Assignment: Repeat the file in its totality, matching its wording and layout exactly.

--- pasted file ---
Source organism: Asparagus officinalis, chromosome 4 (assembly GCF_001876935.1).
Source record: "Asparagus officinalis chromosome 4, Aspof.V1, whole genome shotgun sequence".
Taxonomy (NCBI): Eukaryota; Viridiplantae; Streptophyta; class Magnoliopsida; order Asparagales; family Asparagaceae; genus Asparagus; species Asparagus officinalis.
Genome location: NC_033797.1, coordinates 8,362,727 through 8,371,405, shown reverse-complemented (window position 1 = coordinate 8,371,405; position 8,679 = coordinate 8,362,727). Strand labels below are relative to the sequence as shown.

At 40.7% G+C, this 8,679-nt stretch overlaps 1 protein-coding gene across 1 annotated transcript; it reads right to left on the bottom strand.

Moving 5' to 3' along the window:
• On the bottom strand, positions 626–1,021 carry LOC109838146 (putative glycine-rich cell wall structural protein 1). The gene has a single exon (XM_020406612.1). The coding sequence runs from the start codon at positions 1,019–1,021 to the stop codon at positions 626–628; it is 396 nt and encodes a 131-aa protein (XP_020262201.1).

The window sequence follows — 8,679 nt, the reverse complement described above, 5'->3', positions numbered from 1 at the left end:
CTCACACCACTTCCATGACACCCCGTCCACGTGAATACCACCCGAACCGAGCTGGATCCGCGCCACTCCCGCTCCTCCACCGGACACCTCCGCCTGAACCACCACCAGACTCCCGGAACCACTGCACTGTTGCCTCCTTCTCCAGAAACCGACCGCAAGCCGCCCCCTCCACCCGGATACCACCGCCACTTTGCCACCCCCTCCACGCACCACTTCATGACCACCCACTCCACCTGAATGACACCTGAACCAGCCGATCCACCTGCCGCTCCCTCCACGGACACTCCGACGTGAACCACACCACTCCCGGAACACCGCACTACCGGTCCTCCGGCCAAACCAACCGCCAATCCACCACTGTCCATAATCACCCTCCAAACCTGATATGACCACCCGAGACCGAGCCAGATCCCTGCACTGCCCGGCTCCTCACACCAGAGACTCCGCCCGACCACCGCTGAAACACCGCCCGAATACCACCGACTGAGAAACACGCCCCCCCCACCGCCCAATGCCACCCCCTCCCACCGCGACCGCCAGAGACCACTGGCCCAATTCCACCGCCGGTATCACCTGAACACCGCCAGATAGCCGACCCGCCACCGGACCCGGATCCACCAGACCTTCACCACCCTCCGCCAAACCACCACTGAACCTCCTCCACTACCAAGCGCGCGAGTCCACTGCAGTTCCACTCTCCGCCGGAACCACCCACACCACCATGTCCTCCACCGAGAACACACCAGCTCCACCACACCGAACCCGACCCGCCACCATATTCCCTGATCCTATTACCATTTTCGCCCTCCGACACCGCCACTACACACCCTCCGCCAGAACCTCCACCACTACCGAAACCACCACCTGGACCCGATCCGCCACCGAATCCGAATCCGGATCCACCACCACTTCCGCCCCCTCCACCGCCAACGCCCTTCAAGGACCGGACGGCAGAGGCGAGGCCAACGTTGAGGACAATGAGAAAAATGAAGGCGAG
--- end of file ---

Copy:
Source organism: Asparagus officinalis, chromosome 4 (assembly GCF_001876935.1).
Source record: "Asparagus officinalis chromosome 4, Aspof.V1, whole genome shotgun sequence".
Taxonomy (NCBI): Eukaryota; Viridiplantae; Streptophyta; class Magnoliopsida; order Asparagales; family Asparagaceae; genus Asparagus; species Asparagus officinalis.
Genome location: NC_033797.1, coordinates 8,362,727 through 8,371,405, shown reverse-complemented (window position 1 = coordinate 8,371,405; position 8,679 = coordinate 8,362,727). Strand labels below are relative to the sequence as shown.

At 40.7% G+C, this 8,679-nt stretch overlaps 1 protein-coding gene across 1 annotated transcript; it reads right to left on the bottom strand.

Moving 5' to 3' along the window:
• On the bottom strand, positions 626–1,021 carry LOC109838146 (putative glycine-rich cell wall structural protein 1). The gene has a single exon (XM_020406612.1). The coding sequence runs from the start codon at positions 1,019–1,021 to the stop codon at positions 626–628; it is 396 nt and encodes a 131-aa protein (XP_020262201.1).

The window sequence follows — 8,679 nt, the reverse complement described above, 5'->3', positions numbered from 1 at the left end:
CTCACACCACTTCCATGACACCCCGTCCACGTGAATACCACCCGAACCGAGCTGGATCCGCGCCACTCCCGCTCCTCCACCGGACACCTCCGCCTGAACCACCACCAGACTCCCGGAACCACTGCACTGTTGCCTCCTTCTCCAGAAACCGACCGCAAGCCGCCCCCTCCACCCGGATACCACCGCCACTTTGCCACCCCCTCCACGCACCACTTCATGACCACCCACTCCACCTGAATGACACCTGAACCAGCCGATCCACCTGCCGCTCCCTCCACGGACACTCCGACGTGAACCACACCACTCCCGGAACACCGCACTACCGGTCCTCCGGCCAAACCAACCGCCAATCCACCACTGTCCATAATCACCCTCCAAACCTGATATGACCACCCGAGACCGAGCCAGATCCCTGCACTGCCCGGCTCCTCACACCAGAGACTCCGCCCGACCACCGCTGAAACACCGCCCGAATACCACCGACTGAGAAACACGCCCCCCCCACCGCCCAATGCCACCCCCTCCCACCGCGACCGCCAGAGACCACTGGCCCAATTCCACCGCCGGTATCACCTGAACACCGCCAGATAGCCGACCCGCCACCGGACCCGGATCCACCAGACCTTCACCACCCTCCGCCAAACCACCACTGAACCTCCTCCACTACCAAGCGCGCGAGTCCACTGCAGTTCCACTCTCCGCCGGAACCACCCACACCACCATGTCCTCCACCGAGAACACACCAGCTCCACCACACCGAACCCGACCCGCCACCATATTCCCTGATCCTATTACCATTTTCGCCCTCCGACACCGCCACTACACACCCTCCGCCAGAACCTCCACCACTACCGAAACCACCACCTGGACCCGATCCGCCACCGAATCCGAATCCGGATCCACCACCACTTCCGCCCCCTCCACCGCCAACGCCCTTCAAGGACCGGACGGCAGAGGCGAGGCCAACGTTGAGGACAATGAGAAAAATGAAGGCGAG